NPS Geodiversity Atlas—Wupatki National Monument, Arizona

Geodiversity refers to the full variety of natural geologic (rocks, minerals, sediments, fossils, landforms, and physical processes) and soil resources and processes that occur in the park. A product of the Geologic Resources Inventory, the NPS Geodiversity Atlas delivers information in support of education, Geoconservation, and integrated management of living (biotic) and non-living (abiotic) components of the ecosystem.

image of wupatki gri report cove with photo of pueblo ruins.
In-depth geologic information is contained in the baseline inventory products of the Geologic Resources Inventory, see table below.


Wupatki National Monument is located about 42 km (26 mi) north of Flagstaff in Coconino County, Arizona. Proclaimed on December 9, 1924, Wupatki contains approximately 14,334 hectares (35,422 acres) and preserves more than 2,700 archeological sites distributed across the Painted Desert landscape on the southwestern Colorado Plateau. Sites mostly date to the 12th and 13th centuries and range in size from lithic and sherd scatters, to small single-room field houses, to several large, prominent free-standing pueblos containing 50 to 100 rooms. The monument was originally authorized in 1924 to protect the Citadel and Wupatki Pueblos that were built by a culture archeologists refer to as the Northern Sinagua, but subsequent boundary adjustments over the years have encompassed additional pueblos (Graham 2011). The region of Wupatki was home, at various times, to several American Indian tribes and preserves a tangible record of clan migrations and extensive trading practices through the centuries.

Geologic Setting

The geologic landscape of Wupatki National Monument predominantly consists of lower Permian (299–270 million years ago) and Lower Triassic (252–245 million years ago) sedimentary rocks. In eastern Wupatki, red sandstone and siltstone exposures of the Triassic Moenkopi Formation stand in vivid contrast to the gray limestone outcrops in western Wupatki. The Northern Sinagua people primarily utilized the reddish sandstone of the Moenkopi Formation as principal building blocks for their pueblos. In the western portion of Wupatki, Permian-age strata of the Kaibab and Toroweap Formations constitute the extensive Antelope Prairie and form cliffs and ledges of calcareous sandstone and cherty limestone. Pliocene and Pleistocene-age basaltic lava flows occur as erosion-resistant caprock on several mesas in the western and southern areas of the monument, sourced from volcanic eruptions in the San Francisco volcanic field located south of the monument (Graham 2011). The major geologic structure in Wupatki is the Black Point Monocline, a northeast–southwest-trending asymmetric fold that bisects the monument and separates Permian units from younger Triassic strata.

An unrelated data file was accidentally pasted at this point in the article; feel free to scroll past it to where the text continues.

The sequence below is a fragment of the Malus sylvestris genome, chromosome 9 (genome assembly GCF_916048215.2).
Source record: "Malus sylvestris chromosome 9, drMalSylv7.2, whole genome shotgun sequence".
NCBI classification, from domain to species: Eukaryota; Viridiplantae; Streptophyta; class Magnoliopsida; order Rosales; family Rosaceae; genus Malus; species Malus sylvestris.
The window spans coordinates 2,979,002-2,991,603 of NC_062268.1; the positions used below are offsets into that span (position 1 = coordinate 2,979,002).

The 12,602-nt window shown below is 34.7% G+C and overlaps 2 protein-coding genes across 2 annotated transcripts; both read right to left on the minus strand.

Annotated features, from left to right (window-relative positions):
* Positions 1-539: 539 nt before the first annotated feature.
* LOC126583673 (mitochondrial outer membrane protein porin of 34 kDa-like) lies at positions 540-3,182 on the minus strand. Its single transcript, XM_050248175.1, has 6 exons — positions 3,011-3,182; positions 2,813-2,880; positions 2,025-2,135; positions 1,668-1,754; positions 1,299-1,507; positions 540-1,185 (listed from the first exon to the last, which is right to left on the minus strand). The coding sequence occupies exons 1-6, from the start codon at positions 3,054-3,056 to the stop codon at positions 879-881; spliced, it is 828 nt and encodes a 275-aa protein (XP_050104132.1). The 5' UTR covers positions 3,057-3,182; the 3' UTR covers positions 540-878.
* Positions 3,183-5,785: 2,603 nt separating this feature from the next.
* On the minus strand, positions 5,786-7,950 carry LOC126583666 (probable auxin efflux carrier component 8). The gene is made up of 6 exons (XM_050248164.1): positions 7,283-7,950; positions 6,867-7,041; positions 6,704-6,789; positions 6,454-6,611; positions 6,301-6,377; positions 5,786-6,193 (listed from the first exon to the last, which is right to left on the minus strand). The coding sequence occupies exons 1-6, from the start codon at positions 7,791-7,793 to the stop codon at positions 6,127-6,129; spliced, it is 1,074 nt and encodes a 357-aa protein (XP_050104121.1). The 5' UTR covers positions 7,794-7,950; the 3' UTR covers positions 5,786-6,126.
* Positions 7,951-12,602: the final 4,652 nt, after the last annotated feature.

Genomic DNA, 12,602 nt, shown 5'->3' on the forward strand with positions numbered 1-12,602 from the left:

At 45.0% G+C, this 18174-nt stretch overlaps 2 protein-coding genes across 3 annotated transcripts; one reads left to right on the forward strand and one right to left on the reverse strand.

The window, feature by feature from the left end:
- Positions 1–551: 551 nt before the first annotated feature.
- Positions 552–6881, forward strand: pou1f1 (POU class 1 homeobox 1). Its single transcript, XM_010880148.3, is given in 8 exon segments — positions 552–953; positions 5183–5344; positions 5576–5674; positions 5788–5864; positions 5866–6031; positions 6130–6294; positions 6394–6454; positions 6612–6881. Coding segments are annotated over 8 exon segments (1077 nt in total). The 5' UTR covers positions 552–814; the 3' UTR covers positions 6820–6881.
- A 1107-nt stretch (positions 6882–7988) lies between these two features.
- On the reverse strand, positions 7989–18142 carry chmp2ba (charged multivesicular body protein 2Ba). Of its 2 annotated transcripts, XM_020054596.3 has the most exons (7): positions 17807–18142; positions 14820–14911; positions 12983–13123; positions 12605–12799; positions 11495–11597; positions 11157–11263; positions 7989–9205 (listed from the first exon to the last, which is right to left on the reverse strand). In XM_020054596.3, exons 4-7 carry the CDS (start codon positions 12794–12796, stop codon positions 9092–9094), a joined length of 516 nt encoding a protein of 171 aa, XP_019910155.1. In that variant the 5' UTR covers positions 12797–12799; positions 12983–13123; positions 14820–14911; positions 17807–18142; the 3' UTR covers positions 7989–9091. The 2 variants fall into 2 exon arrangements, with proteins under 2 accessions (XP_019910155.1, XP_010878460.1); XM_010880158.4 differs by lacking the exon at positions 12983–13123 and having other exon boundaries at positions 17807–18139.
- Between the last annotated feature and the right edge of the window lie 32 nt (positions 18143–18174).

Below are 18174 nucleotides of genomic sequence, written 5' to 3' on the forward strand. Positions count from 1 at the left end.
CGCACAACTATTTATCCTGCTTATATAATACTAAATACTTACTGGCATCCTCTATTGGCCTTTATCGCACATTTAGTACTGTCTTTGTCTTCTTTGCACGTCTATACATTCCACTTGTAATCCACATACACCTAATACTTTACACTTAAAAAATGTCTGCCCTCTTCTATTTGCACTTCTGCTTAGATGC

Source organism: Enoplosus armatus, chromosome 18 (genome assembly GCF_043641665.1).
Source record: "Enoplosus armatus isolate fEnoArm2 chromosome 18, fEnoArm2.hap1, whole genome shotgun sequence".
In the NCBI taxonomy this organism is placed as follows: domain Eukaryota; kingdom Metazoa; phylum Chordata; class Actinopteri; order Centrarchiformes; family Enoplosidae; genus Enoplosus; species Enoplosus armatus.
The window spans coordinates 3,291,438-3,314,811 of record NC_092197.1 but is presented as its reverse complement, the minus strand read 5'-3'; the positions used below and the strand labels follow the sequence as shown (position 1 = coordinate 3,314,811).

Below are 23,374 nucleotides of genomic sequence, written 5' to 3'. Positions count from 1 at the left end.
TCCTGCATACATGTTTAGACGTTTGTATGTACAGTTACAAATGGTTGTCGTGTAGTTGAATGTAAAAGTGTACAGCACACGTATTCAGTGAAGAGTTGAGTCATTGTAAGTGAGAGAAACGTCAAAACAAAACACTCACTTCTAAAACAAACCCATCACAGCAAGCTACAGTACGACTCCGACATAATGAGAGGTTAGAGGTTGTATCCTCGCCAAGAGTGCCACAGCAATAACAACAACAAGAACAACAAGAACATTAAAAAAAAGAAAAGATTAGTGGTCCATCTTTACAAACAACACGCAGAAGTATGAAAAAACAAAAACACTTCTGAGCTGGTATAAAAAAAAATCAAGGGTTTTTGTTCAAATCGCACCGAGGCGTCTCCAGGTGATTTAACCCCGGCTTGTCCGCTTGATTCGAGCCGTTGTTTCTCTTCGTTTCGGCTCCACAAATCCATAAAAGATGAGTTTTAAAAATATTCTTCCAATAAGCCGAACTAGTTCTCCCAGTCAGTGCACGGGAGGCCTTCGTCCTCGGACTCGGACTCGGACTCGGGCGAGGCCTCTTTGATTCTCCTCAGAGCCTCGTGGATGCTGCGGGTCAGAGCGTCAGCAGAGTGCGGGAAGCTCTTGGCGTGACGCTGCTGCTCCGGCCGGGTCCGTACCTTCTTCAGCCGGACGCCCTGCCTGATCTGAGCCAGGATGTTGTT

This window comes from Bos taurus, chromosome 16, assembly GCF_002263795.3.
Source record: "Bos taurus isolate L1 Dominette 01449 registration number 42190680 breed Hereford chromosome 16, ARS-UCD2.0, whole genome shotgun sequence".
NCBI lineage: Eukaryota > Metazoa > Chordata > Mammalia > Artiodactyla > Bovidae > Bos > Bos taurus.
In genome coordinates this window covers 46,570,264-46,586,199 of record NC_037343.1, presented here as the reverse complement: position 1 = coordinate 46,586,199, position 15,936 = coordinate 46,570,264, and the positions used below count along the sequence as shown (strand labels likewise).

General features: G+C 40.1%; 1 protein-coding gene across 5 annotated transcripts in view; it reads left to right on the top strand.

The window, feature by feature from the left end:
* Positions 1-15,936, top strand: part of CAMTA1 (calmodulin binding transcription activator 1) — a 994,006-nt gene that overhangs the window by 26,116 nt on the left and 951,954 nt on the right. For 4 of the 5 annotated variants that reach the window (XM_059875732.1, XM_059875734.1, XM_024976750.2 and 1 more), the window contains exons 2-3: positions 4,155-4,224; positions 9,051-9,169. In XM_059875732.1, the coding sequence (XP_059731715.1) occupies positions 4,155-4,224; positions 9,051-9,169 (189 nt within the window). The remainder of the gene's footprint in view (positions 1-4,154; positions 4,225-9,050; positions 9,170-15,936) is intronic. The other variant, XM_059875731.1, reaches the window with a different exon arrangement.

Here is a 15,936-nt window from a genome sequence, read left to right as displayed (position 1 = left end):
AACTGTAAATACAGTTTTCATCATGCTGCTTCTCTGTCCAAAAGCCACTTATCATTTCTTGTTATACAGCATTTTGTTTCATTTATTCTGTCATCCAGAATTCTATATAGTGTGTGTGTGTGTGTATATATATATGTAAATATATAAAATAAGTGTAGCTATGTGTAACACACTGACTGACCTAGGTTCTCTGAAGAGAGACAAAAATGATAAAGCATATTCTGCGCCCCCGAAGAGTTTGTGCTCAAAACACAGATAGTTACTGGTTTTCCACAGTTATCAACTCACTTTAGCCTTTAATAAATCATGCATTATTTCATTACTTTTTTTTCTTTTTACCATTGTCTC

Regional Geology

Wupatki National Monument is a part of the Colorado Plateaus Physiographic Province and shares its geologic history and some characteristic geologic formations with a region that extends well beyond park boundaries.

Maps and Reports

image of wupatki gri geologic map

The Geologic Resources Inventory produces digital geologic maps and reports for more than 270 natural resource parks. The products listed below are currently available for this park, check back often for updates as many maps, reports, and posters are still in progress.
  • Scoping summaries are records of scoping meetings where NPS staff and local geologists determined the park’s geologic mapping plan and what content should be included in the report.
  • Digital geologic maps include files for viewing in GIS software, a guide to using the data, and a document with ancillary map information. Newer products also include data viewable in Google Earth and online map services.
  • Reports use the maps to discuss the park’s setting and significance, notable geologic features and processes, geologic resource management issues, and geologic history.
  • Posters are a static view of the GIS data in PDF format. Newer posters include aerial imagery or shaded relief and other park information. They are also included with the reports.
  • Projects list basic information about the program and all products available for a park.

Source: Data Store Saved Search 3203. To search for additional information, visit the Data Store.

NPS Soil Resources Inventory project has been completed for Wupatki National Monument and can be found on the NPS Data Store.

Source: Data Store Saved Search 3228. To search for additional information, visit the Data Store.

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Wupatki National Monument

National Park Service Geodiversity Atlas

The servicewide Geodiversity Atlas provides information on geoheritage and geodiversity resources and values within the National Park System. This information supports science-based geoconservation and interpretation in the NPS, as well as STEM education in schools, museums, and field camps. The NPS Geologic Resources Division and many parks work with National and International geoconservation communities to ensure that NPS abiotic resources are managed using the highest standards and best practices available.

For more information on the NPS Geodiversity Atlas, contact us.

Wupatki National Monument

Last updated: March 18, 2024